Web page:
Israel is looking at Africa’s east as an important strategic interest, and trying to step up ties with nations in the region under the name of “controlling the spread of Islamic extremists”.
The Associated Press reports that Israeli Prime Minister Benjamin Netanyahu hosted the leaders of Uganda and Kenya earlier this week. The Kenyan leader (in the photo with Netanyahu) has said that the Zionist entity has promised to provide ‘security assistance’ to his country to help protect its borders.
Kenyan Prime Minister Raila Odinga  has said Netanyahu promised to help build “a coalition against fundamentalism,” bringing together the countries Kenya, Ethiopia, South Sudan and Tanzania. The African country also has said Israel’s president, Shimon Peres, has told him Israel is ready to make “everything available to Kenya” for internal security.
For the Israeli part, Netanyahu’s office refuses to comment on Odinga’s claims, while Peres’ office suggests the Kenyan leader has gone too far. An official in the Peres’ office says he has boasted that Israel is one of the most advanced countries in the world regarding homeland security and would be happy to share its expertise with any country fighting "global terror." But the official, speaking on condition of anonymity says no specifics have been discussed.
Another Israeli official says an alliance with Kenya and other eastern African countries is natural. The agency quotes Israeli government spokesman Mark Regev as saying: “We have joint interests and we believe that mutual cooperation can be beneficial to us all”.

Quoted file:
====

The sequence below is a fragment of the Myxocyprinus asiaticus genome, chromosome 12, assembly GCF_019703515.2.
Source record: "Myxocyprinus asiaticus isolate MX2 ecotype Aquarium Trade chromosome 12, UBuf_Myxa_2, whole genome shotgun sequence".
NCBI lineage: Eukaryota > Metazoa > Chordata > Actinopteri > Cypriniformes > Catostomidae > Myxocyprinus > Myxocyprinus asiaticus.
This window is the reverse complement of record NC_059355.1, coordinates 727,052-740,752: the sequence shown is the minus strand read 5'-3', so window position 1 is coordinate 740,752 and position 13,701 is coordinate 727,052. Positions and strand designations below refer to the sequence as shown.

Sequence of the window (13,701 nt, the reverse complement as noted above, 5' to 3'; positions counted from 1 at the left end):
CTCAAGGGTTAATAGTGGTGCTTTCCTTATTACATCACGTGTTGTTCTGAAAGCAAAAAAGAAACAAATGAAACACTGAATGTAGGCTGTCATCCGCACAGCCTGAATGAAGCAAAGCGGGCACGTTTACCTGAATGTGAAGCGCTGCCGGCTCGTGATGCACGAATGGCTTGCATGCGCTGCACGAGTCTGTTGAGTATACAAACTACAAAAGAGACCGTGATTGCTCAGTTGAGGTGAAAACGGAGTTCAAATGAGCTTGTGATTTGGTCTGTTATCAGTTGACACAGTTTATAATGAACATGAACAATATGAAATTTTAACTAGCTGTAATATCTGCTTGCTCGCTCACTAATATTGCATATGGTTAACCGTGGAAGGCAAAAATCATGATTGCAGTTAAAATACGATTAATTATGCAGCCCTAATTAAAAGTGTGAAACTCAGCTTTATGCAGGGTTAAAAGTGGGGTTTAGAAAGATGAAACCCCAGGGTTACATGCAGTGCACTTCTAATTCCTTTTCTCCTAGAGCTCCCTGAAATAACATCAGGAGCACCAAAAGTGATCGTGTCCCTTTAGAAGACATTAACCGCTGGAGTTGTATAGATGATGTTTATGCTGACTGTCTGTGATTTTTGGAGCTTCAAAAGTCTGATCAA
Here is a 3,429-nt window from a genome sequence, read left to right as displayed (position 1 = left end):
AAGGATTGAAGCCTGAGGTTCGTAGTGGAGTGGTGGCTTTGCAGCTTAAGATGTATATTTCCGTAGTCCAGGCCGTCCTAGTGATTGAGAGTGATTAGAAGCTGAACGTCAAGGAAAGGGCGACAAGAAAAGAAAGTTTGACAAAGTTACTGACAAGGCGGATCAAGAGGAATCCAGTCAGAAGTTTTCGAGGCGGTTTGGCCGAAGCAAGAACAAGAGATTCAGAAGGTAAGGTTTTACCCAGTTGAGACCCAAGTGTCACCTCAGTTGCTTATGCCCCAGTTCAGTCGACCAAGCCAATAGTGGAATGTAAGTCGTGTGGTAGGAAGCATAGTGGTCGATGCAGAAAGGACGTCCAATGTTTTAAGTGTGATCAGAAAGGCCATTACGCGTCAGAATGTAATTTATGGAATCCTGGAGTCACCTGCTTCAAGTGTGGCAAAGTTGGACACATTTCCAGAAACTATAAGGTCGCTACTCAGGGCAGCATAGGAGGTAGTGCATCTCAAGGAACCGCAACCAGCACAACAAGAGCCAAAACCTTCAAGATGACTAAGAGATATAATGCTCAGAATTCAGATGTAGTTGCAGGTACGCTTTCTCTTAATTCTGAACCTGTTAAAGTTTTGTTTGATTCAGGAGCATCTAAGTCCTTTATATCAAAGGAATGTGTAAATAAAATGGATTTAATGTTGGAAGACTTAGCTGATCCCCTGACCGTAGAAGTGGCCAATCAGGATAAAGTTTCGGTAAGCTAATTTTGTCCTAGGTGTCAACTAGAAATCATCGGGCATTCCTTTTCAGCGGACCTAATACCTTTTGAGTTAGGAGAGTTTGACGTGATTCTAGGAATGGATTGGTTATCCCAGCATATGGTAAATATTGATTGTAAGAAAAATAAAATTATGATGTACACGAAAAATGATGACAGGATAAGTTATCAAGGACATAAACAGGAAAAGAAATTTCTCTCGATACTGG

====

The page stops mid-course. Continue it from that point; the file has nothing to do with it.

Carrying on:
Uganda and Kenya have been battling al-Shabab, a Somalia-based al-Qaeda-linked group. According to AP, the Zionist entity also has intentions to build strong ties with the newly liberated South Sudan whose president has held a meeting with Netanyahu at the United Nations in September.
In Israel’s eyes, eastern Africa poses a potential hinterland where al-Qaeda and other militants can potentially forge ties with similarly minded groups just to the north in Egypt and Gaza. Israeli officials already believe that Sudan is a pathway for smugglers providing weapons to militants in Gaza and the Sinai, and that al-Qaeda-linked groups in Egypt have been behind a deadly cross-border raid in August that killed eight Israelis.
The Zionist entity already has military ties with several African countries, including Nigeria, Tanzania and the Ivory Coast. 
Relations with Kenya, Uganda and South Sudan have not yet reached that stage, though Israel’s “Defense” Ministry has given clearance for private Israeli security firms to operate in those nations, including some arms sales. Israeli defense officials say intelligence sharing is limited to a few close allies at this stage.
"The Ministry of Defense has excellent relations with a number of friendly nations in Africa, especially internal security and counterterrorism," an official said, refusing to elaborate. He was not allowed to be identified under ministry regulations.
Israel has a long history of involvement in Africa, sending experts in agriculture and development, as well as military advisers and mercenaries, over the years.